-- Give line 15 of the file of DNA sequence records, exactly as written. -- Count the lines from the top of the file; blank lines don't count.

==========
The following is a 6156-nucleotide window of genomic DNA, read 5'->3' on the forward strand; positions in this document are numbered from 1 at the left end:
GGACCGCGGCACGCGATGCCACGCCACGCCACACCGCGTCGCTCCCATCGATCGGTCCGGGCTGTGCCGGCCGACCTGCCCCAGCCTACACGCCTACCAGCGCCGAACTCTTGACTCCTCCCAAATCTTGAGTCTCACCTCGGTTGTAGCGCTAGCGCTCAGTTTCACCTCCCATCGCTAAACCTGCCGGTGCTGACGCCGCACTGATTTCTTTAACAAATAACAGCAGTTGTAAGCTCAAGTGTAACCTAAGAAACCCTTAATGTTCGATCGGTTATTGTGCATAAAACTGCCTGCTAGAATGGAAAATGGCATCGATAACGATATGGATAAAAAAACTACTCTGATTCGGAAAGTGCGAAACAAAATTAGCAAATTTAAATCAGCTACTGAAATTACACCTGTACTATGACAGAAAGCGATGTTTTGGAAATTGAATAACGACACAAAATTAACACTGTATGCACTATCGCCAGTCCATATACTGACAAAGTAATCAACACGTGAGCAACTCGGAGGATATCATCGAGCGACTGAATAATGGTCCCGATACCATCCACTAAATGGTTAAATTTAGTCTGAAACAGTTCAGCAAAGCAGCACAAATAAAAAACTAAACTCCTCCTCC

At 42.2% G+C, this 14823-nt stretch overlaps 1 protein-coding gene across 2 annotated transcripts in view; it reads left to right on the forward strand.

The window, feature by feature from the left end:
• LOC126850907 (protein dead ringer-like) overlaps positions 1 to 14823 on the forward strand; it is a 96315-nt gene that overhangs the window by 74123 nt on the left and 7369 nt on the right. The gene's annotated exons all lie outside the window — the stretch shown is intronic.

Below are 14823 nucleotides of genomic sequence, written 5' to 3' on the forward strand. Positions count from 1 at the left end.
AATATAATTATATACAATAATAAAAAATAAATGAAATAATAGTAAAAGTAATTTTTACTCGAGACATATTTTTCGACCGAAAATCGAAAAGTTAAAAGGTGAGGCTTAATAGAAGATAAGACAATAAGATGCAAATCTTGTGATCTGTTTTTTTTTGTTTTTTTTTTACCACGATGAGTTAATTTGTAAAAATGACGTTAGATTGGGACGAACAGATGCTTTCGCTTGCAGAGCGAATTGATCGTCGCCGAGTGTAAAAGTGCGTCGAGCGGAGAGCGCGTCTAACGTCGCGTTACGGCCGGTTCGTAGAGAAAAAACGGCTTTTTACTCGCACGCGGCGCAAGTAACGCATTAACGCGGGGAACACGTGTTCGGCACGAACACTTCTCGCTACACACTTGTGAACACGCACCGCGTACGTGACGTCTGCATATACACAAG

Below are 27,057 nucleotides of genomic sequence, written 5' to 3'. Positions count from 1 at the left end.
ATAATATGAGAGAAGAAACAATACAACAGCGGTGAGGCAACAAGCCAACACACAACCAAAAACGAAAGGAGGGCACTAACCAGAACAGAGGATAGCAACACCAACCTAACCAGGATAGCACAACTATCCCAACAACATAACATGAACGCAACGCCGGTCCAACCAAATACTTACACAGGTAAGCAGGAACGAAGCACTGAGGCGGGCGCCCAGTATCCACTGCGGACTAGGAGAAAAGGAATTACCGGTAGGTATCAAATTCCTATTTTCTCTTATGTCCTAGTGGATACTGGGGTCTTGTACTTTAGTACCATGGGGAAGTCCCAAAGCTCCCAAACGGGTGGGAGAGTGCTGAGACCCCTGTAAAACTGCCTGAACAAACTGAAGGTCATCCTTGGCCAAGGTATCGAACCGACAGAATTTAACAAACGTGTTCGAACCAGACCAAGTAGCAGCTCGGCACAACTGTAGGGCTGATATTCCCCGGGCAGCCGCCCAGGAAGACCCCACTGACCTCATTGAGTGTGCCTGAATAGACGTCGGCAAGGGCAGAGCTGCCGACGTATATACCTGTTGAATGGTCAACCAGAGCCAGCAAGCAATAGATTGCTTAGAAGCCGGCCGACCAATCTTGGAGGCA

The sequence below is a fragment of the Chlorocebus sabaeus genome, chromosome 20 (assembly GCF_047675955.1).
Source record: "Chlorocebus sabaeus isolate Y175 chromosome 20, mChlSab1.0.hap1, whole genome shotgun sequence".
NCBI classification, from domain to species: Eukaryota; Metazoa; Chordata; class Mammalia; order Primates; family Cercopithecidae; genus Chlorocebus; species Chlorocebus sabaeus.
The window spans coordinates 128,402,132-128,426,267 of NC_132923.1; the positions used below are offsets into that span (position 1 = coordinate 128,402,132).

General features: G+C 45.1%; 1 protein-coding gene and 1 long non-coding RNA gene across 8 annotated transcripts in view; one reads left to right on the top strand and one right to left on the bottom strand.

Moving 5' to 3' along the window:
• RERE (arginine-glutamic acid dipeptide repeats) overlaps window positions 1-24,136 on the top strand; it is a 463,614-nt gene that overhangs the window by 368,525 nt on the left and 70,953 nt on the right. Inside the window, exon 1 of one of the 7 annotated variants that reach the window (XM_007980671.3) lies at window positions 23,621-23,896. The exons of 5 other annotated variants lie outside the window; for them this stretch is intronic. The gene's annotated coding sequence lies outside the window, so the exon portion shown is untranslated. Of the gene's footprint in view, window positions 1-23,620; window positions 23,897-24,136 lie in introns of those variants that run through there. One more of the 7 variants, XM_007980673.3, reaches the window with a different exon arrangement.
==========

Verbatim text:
Moving 5' to 3' along the window: